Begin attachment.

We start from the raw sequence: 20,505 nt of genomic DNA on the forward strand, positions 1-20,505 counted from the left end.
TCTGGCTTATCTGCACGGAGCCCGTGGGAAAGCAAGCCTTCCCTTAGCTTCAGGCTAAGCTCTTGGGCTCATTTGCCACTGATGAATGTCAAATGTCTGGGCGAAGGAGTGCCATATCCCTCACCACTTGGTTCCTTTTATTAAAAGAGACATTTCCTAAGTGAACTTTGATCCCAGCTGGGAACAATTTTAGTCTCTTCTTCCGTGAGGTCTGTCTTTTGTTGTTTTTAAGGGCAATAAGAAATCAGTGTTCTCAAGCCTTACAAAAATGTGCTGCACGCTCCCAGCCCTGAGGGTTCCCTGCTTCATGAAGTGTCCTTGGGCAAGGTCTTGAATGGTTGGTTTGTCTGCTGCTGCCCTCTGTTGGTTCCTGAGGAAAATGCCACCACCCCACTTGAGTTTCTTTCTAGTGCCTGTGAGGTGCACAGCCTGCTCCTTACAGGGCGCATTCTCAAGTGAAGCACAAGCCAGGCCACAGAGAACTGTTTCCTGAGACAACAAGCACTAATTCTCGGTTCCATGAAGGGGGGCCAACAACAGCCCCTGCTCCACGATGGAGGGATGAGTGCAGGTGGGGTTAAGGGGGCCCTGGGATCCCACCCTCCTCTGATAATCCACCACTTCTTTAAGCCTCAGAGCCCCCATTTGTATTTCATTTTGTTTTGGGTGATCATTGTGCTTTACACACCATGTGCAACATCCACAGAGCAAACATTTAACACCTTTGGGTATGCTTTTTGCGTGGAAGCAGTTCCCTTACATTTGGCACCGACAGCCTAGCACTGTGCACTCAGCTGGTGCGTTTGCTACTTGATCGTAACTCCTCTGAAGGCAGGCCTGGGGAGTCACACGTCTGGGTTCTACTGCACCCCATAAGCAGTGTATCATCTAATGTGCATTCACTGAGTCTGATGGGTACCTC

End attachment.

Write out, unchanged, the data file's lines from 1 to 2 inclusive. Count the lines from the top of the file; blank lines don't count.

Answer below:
We start from the raw sequence: 20,505 nt of genomic DNA on the forward strand, positions 1-20,505 counted from the left end.
TCTGGCTTATCTGCACGGAGCCCGTGGGAAAGCAAGCCTTCCCTTAGCTTCAGGCTAAGCTCTTGGGCTCATTTGCCACTGATGAATGTCAAATGTCTGGGCGAAGGAGTGCCATATCCCTCACCACTTGGTTCCTTTTATTAAAAGAGACATTTCCTAAGTGAACTTTGATCCCAGCTGGGAACAATTTTAGTCTCTTCTTCCGTGAGGTCTGTCTTTTGTTGTTTTTAAGGGCAATAAGAAATCAGTGTTCTCAAGCCTTACAAAAATGTGCTGCACGCTCCCAGCCCTGAGGGTTCCCTGCTTCATGAAGTGTCCTTGGGCAAGGTCTTGAATGGTTGGTTTGTCTGCTGCTGCCCTCTGTTGGTTCCTGAGGAAAATGCCACCACCCCACTTGAGTTTCTTTCTAGTGCCTGTGAGGTGCACAGCCTGCTCCTTACAGGGCGCATTCTCAAGTGAAGCACAAGCCAGGCCACAGAGAACTGTTTCCTGAGACAACAAGCACTAATTCTCGGTTCCATGAAGGGGGGCCAACAACAGCCCCTGCTCCACGATGGAGGGATGAGTGCAGGTGGGGTTAAGGGGGCCCTGGGATCCCACCCTCCTCTGATAATCCACCACTTCTTTAAGCCTCAGAGCCCCCATTTGTATTTCATTTTGTTTTGGGTGATCATTGTGCTTTACACACCATGTGCAACATCCACAGAGCAAACATTTAACACCTTTGGGTATGCTTTTTGCGTGGAAGCAGTTCCCTTACATTTGGCACCGACAGCCTAGCACTGTGCACTCAGCTGGTGCGTTTGCTACTTGATCGTAACTCCTCTGAAGGCAGGCCTGGGGAGTCACACGTCTGGGTTCTACTGCACCCCATAAGCAGTGTATCATCTAATGTGCATTCACTGAGTCTGATGGGTACCTC